Camera Cleaning

1. Invest in a cleaning kit

DSLR cleaning kits can be found relatively cheap on, and because they are not highly technical in nature, buying an off-brand is usually acceptable. This one should suffice.

2. Clean all your gear at once

Cleaning all your bodies and lenses at once will save you time, and will ensure a freshly cleaned body is not being recontaminated when a dirty lens is attached.

3. Bodies and lenses down!

Always clean camera bodies with the lens mount facing down, and always clean your lenses with the rear glass aimed downward as well. This will prevent dust and debris from falling into the mechanism and potentially causing problems in the future.

4. NEVER touch the sensor

The sensor of your DSLR is equivalent to your own optic nerve. Don’t poke, prod, brush or otherwise come into contact with it. If there are spots on the sensor, try to remove them with an air puffer first. If they don’t come off, send your camera to a qualified service technician to have it professionally serviced in a dust-free environment. It’s worth the extra cost to ensure your camera can still see when all is said and done!

5. Use lint-free cloths to clean glass

I once read an article suggesting I use a tissue to wipe my lenses clear. I swiftly decided against this, since the amount of lint they leave behind is infuriating. Lint particles on a lens can cause shadows, spots and focusing issues, which could cost you that perfect shot. Also be sure you are using an appropriate lens cleaning solution as well.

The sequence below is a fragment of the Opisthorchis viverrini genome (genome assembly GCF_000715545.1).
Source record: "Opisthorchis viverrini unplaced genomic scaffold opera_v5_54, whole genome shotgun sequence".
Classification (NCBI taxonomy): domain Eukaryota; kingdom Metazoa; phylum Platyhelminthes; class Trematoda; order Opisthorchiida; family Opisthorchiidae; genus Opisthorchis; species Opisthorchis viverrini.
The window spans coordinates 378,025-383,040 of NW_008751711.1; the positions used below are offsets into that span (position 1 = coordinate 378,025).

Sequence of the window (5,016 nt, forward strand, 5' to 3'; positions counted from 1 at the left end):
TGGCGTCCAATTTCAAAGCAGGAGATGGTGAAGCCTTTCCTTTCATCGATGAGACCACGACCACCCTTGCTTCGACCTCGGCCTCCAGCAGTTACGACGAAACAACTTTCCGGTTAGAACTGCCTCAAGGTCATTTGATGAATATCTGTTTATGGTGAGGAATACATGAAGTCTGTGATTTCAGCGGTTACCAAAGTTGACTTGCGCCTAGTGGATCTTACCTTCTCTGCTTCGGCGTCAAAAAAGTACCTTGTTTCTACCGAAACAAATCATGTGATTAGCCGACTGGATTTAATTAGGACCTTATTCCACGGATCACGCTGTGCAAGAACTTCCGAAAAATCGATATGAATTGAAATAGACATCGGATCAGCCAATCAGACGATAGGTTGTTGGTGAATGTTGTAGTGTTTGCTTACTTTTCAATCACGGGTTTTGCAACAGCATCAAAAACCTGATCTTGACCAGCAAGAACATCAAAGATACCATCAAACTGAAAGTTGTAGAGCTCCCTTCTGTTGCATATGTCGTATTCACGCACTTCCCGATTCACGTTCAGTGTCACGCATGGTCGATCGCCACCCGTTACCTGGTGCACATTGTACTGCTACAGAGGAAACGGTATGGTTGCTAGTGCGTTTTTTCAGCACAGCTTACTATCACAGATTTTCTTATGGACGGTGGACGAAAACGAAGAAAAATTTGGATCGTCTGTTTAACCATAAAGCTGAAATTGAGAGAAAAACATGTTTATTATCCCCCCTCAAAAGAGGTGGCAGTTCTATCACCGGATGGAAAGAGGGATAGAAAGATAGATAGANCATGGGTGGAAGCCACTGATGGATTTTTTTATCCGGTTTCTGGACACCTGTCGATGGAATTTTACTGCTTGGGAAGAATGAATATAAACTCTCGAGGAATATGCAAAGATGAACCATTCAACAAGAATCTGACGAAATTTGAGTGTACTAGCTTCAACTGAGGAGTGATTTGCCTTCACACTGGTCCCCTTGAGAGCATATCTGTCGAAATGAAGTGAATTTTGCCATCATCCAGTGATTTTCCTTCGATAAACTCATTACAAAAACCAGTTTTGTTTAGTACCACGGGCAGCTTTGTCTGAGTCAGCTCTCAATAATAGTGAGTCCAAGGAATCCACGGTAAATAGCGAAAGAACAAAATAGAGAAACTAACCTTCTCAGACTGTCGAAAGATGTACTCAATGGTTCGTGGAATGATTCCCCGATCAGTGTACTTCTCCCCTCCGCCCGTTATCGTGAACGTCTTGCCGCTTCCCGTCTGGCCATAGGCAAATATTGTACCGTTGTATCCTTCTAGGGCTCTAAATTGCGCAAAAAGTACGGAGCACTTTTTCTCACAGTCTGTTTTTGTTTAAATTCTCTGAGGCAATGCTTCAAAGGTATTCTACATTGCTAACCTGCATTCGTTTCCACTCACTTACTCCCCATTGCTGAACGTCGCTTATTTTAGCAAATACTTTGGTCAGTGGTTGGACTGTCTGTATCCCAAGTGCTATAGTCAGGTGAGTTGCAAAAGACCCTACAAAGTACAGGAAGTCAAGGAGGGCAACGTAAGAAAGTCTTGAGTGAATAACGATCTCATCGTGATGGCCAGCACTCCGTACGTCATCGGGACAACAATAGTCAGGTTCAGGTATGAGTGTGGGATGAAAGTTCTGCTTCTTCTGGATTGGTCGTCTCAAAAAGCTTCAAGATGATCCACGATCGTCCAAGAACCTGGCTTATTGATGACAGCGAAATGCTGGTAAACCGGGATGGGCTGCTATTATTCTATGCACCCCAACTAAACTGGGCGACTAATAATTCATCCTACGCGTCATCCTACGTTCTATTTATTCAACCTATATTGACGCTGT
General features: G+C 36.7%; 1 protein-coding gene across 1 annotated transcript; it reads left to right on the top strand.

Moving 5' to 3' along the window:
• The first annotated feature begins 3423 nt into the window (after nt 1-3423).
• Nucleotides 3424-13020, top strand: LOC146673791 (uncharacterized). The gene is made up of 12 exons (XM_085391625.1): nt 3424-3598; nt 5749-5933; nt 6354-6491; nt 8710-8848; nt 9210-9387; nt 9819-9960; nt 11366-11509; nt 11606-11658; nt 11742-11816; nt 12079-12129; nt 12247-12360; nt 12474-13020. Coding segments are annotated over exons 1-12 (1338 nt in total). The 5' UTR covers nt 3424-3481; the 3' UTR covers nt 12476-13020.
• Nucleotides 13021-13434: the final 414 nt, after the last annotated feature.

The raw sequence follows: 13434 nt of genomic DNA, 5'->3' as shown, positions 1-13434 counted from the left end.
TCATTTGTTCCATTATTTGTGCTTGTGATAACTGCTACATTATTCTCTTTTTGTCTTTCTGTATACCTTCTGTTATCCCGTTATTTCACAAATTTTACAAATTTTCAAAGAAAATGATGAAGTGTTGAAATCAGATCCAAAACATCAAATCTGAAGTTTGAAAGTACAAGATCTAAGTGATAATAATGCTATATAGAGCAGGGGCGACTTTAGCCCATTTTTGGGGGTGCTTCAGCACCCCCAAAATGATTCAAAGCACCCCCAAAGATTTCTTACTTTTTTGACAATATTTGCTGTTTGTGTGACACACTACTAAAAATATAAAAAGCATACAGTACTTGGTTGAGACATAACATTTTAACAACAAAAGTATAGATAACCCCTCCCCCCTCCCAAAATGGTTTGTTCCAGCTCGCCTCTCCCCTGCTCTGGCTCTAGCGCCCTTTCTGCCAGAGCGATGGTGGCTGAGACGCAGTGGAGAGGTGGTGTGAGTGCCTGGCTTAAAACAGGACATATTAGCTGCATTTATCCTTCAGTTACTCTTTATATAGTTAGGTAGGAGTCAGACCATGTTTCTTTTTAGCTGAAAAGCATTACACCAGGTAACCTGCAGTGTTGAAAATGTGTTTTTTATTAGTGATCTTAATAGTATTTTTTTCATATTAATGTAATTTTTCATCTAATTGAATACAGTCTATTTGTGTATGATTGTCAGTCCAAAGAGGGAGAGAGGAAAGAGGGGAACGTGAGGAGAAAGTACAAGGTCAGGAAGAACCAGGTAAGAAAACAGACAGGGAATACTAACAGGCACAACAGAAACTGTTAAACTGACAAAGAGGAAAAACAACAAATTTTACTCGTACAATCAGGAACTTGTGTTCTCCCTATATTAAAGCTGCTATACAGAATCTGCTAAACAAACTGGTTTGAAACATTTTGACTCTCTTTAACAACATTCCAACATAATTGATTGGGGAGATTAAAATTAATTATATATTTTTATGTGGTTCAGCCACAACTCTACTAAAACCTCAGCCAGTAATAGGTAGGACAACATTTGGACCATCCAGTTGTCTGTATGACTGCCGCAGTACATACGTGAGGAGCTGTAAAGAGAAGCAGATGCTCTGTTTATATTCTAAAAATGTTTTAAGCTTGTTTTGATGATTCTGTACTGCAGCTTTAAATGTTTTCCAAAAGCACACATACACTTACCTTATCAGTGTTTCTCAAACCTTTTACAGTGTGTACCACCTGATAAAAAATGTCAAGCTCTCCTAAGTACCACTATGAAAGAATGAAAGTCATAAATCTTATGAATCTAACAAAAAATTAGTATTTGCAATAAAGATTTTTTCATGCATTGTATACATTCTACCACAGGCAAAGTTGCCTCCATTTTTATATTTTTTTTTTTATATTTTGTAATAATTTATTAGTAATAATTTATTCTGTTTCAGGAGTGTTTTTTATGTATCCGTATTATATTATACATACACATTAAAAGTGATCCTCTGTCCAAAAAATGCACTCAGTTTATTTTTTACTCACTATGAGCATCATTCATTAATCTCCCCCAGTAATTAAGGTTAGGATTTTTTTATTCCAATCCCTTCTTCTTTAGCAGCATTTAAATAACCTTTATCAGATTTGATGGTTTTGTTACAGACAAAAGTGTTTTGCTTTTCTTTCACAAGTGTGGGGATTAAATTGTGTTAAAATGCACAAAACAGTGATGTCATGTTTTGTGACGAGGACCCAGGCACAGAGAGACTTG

6. Utilize lens and body caps

Even a camera housed in a bag can fall victim to dust if the lens is left attached. Zoom lenses in particular are prone to sucking in dust and debris since the act of zooming itself creates a vacuum inside the barrel. This dust can then fall into the camera body during transport. Keep both the front and rear caps on your lenses, as well as the body cap on the camera, and if you want to be extra safe, use an additional bag around each piece of equipment within the main bag. I have been shooting in dusty indoor riding arenas for years, and precautions like these can mean the difference between a camera that lasts and one that seizes up.

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